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Anti-Ransomware: 4 Technologies that Stop Ransomware Attacks

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What Are Anti-Ransomware Tools?

Ransomware is malware that encrypts a victim’s data and blocks access to systems and files, allowing the attacker to demand a ransom in exchange for decrypting the target system.

Attackers often implement ransomware attacks via phishing emails to trick users into downloading malware. Sometimes, attackers exploit a system’s vulnerabilities to inject ransomware.

Ransomware protection encompasses the skills, practices, and tools to prevent, identify, and respond to ransomware attacks. Anti-ransomware solutions protect organizations from various types of ransomware. They help implement ransomware protection policies to avoid downloading ransomware and ensure backups are in place to enable recovery in the event of a breach or data loss.

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Ransomware Readiness Assessment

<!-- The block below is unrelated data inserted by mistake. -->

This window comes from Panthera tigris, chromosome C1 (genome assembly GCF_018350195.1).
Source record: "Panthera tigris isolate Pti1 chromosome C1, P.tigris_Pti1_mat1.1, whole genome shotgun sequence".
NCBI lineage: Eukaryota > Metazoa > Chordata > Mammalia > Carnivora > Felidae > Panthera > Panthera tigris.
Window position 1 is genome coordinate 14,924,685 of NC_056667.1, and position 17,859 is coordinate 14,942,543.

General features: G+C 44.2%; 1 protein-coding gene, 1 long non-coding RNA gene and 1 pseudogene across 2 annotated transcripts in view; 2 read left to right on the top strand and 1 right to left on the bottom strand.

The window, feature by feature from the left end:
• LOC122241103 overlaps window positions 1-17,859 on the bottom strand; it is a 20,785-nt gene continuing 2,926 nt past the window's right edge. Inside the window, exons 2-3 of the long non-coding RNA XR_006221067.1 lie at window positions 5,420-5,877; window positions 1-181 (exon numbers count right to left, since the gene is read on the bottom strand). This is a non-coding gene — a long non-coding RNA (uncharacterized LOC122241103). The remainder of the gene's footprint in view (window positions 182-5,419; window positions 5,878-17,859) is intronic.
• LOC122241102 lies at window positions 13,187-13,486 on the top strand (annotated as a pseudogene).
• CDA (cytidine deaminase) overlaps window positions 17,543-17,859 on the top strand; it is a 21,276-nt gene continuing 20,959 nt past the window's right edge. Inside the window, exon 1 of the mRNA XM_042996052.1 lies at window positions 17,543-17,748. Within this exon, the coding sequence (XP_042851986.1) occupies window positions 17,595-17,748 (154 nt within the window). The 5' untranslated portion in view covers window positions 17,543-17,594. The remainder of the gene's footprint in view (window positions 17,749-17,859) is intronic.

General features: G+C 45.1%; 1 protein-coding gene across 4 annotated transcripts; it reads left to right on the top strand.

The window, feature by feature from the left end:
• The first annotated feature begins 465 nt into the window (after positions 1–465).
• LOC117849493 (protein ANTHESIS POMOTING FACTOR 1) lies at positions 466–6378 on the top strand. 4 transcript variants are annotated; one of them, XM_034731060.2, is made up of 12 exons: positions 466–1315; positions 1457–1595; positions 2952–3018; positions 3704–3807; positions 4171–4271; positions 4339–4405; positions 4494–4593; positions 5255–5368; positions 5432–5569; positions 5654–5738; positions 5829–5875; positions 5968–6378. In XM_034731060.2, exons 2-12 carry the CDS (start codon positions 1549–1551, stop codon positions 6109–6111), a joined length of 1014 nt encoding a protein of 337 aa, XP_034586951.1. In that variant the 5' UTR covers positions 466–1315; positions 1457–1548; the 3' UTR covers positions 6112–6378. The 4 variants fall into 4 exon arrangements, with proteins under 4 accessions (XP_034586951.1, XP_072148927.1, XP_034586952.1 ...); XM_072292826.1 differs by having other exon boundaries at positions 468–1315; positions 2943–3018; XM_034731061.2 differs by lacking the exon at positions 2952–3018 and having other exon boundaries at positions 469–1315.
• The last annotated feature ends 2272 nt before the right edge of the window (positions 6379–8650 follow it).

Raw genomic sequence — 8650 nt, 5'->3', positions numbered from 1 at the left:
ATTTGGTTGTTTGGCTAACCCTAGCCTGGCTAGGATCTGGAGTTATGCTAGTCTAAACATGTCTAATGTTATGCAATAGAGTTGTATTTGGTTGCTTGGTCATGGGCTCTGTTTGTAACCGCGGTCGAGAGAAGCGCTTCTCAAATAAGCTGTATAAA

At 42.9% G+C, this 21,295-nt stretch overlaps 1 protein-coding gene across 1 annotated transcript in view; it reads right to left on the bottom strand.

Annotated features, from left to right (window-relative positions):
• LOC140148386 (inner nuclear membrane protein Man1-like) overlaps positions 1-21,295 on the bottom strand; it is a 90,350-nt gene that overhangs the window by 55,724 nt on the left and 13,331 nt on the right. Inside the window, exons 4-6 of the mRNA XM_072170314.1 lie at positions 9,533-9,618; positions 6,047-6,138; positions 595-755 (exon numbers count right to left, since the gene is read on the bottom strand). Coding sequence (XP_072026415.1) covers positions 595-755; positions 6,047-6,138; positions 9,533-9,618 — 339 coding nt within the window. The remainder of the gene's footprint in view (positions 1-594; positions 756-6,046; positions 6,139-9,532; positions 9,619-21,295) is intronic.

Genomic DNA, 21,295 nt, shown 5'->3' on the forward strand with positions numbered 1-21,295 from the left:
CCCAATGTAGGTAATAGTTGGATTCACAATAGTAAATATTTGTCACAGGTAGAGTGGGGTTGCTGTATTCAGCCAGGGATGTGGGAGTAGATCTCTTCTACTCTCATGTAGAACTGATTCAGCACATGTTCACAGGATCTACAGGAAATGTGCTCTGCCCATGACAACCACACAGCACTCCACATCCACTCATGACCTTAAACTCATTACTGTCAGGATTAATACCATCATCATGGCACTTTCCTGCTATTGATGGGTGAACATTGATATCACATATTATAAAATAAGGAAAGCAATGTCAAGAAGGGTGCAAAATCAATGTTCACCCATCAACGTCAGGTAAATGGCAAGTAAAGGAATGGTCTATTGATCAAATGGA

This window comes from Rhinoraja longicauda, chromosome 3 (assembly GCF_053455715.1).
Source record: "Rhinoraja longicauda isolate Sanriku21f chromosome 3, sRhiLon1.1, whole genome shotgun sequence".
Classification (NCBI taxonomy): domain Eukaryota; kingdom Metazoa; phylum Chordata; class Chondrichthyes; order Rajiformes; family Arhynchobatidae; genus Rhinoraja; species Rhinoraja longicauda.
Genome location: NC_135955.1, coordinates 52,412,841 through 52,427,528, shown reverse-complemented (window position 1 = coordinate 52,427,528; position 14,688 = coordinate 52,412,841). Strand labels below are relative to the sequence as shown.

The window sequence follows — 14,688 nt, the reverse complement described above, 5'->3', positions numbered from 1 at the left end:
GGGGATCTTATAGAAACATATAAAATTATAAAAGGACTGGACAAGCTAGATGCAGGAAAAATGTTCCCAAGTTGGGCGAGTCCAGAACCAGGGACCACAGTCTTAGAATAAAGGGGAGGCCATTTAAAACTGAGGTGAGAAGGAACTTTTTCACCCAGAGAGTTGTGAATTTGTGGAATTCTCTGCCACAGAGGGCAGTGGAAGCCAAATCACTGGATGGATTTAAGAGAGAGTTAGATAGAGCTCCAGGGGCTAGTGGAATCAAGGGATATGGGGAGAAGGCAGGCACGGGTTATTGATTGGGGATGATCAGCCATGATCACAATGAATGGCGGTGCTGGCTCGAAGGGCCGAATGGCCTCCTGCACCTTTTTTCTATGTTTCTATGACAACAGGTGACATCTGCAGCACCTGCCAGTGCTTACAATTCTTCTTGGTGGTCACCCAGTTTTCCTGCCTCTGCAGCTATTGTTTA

• Gauge your organization’s readiness to Identify, Protect, Detect, Respond, and Recover from ransomware attacks
  • Uncover security gaps in each framework function
  • Bolster your ransomware security posture

Stages of a Ransomware Attack: Which Tools Can Assist at Every Stage?

Different security tools can help address each stage of a ransomware attack:

  • Intrusion stage—typically, a user or device visits an infected website delivered by a targeted or phishing attack or via vulnerable RDP ports. Anti-ransomware tools for this stage include a secure web gateway (SWG) and secure email gateway (SEG) to prevent web-based and email intrusions. Additional techniques like network segmentation can help reduce the impact of the breach. Some organizations use honeypots and other deception techniques to identify and disarm ransomware.
  • Compromise stage—the attacker deploys ransomware on devices connected to the target network. Endpoint detection and response (EDR) and endpoint protection platforms (EPP) can help defend against active attacks. Some organizations use managed detection and response services if their in-house team lacks the necessary expertise for EDR.